A single paragraph of Gov. Josh Shapiro’s recently-released budget is already proving to be among the most controversial.
Tucked inside the nearly 1,000 pages of Shapiro’s executive budget proposal is an indication the state will likely embrace the controversial Regional Greenhouse Gas Initiative (RGGI) as part of the governor’s “environmental protection and management” goals.
RGGI is touted by green activists as “a cooperative, market-based effort” among a dozen East Coast states “to cap and reduce CO2 emissions from the power sector.” The program uses a system of “allowances” to clamp down on the amount of CO2 that power plants in member states can emit.
Advocates insist the program is a necessary part of the effort to bring down greenhouse gas emissions and head off catastrophic climate change. Critics say it is an expensive boondoggle that will drive up energy costs for working families and give too much power over the energy sector to state regulators.
Efforts to conscript Pennsylvania into the program have stalled. The Commonwealth Court last year blocked then-Gov. Tom Wolf’s attempt to implement RGGI in the state, leaving the program’s future here uncertain.
During his campaign for governor, Shapiro expressed skepticism about RGGI’s feasibility. “We need to take real action to address climate change, protect and create energy jobs and ensure Pennsylvania has reliable, affordable, and clean power for the long term,” he said in October 2021. “As governor, I will implement an energy strategy which passes that test, and it’s not clear to me that RGGI does.” Shapiro’s willingness to resist pressure from his party’s progressive base on RGGI sent a message to moderate voters that he was a more centrist Democrat, not part of his party’s fringe.
Now in office, it appears Shapiro may be pivoting to the left on RGGI, though notably, he did not directly mention the program in last week’s budget address before the Pennsylvania legislature.
His office told the DVJournal the governor has not flipped on the issue, and that Shapiro is merely exploring the program as one possible route for addressing environmental concerns. RGGI, a Shapiro official noted, remains tied up in the courts with its future uncertain.
Energy and policy experts, meanwhile, said Shapiro’s apparent intent to follow RGGI could bring pain for Pennsylvanians already reeling from high inflation and price hikes for basic necessities.
Jeff Nobers, the executive director of the industry advocacy group Pittsburgh Works Together, told DVJournal that joining RGGI would be a “disaster” for Pennsylvania.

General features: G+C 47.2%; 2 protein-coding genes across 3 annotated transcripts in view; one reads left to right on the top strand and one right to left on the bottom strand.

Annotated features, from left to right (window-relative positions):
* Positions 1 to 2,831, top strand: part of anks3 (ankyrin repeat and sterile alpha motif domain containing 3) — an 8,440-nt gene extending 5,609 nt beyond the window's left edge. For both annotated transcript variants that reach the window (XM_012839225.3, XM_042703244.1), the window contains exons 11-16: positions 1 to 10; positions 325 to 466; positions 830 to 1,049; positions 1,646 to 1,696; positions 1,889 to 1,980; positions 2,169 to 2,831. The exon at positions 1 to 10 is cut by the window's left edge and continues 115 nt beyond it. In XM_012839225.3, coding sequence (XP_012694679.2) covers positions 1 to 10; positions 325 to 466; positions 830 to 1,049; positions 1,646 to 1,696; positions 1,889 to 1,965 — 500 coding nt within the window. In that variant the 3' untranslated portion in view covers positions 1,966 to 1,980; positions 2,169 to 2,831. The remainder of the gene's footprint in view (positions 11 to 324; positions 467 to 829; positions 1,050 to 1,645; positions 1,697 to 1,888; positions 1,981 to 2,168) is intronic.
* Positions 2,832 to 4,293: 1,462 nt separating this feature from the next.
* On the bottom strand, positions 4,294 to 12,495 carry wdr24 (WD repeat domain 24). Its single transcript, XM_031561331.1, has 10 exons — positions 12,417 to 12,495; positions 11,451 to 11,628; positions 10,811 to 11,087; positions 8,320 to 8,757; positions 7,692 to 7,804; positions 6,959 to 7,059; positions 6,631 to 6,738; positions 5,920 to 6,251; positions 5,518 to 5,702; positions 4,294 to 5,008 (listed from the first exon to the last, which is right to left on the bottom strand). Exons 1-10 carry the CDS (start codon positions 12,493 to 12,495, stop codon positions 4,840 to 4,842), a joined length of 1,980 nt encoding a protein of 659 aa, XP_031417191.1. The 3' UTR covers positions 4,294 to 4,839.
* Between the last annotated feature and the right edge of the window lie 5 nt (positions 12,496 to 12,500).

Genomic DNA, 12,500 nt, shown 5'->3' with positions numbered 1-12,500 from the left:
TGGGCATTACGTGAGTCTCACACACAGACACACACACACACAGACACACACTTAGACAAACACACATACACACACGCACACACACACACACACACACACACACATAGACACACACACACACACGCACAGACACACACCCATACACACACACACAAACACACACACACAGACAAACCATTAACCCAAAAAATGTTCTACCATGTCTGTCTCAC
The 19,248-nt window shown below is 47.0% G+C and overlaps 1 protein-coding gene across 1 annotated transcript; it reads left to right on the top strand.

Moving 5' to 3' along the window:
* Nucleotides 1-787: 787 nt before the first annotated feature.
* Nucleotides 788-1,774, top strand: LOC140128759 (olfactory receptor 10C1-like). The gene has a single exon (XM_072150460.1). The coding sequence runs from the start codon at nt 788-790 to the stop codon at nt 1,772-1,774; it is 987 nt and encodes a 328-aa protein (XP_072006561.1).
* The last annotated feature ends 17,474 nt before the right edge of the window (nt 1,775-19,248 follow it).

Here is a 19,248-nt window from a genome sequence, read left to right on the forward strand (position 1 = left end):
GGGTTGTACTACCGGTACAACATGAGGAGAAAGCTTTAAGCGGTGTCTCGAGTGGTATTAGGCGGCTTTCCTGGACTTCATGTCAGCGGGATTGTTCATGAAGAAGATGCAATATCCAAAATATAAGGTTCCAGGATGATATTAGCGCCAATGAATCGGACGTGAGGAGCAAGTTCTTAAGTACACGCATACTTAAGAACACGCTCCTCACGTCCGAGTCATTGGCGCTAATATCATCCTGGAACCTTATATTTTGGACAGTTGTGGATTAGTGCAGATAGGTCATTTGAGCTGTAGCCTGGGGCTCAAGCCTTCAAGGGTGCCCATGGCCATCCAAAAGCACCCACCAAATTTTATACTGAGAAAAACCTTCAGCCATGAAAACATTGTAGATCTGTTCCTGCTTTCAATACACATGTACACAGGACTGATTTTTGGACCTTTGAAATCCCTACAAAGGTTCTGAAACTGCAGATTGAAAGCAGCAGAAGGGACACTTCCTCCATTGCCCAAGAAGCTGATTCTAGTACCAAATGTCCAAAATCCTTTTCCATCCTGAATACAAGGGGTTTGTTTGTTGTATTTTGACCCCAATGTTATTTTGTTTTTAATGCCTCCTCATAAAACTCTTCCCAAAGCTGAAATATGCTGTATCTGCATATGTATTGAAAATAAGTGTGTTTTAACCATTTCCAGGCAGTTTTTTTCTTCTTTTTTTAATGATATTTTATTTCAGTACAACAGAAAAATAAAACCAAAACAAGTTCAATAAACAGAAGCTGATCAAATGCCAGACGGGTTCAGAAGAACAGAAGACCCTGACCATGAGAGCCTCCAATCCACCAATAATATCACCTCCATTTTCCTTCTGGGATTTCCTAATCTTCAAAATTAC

“We are a major exporter of electricity, and we help keep the lights on in much of the eastern half of the country,” Nobers said. “Gov. Shapiro said during the campaign that RGGI was not the right policy for Pennsylvania, and we have no reason to believe he has changed his mind.”
Nathan Benefield, the senior vice president of the Commonwealth Foundation, said RGGI is “effectively a tax that will increase home electricity prices by 30 percent.”
“Rising energy prices are a top concern for Pennsylvania voters, who are struggling with the increased cost of living and looking for our elected leaders to work together with energy-producing companies to lower the cost of utility bills,” Benefield said. “Shapiro’s continued push for Wolf’s electric tax hike will only make matters worse.”
Shapiro’s office told DVJ the program’s provisions in the budget fall under the state’s Clean Air Fund, and that it would be inaccurate to call any money raised via that mechanism a tax.
The program’s possible adoption in Pennsylvania, meanwhile, has drawn cheers from progressives.
“We have a clear and present opportunity to supercharge the state’s clean energy economy by maximizing benefits from the Inflation Reduction Act and implementing the Regional Greenhouse Gas Initiative to build a cleaner, more equitable future for all Pennsylvanians,” Jackson Morris, a senior adviser to the Natural Resources Defense Council Action Fund told NPR.
The governor’s budget projects upwards of $663 million brought into state coffers via RGGI enforcement.
RGGI, meanwhile, is facing pushback in at least one other member state, with Republicans in Virginia earlier this year attempting to withdraw from the initiative via the state legislature.
That effort was ultimately defeated by Virginia Democrats, though the state’s Air Pollution Control Board has indicated it will seek a regulatory path to withdrawal.
Pennsylvania and Virginia are the only states involved with RGGI in which their respective legislatures are divided between Democrats and Republicans. Only one state, New Hampshire, has the GOP in control of both legislative chambers; all others are controlled by Democrats.
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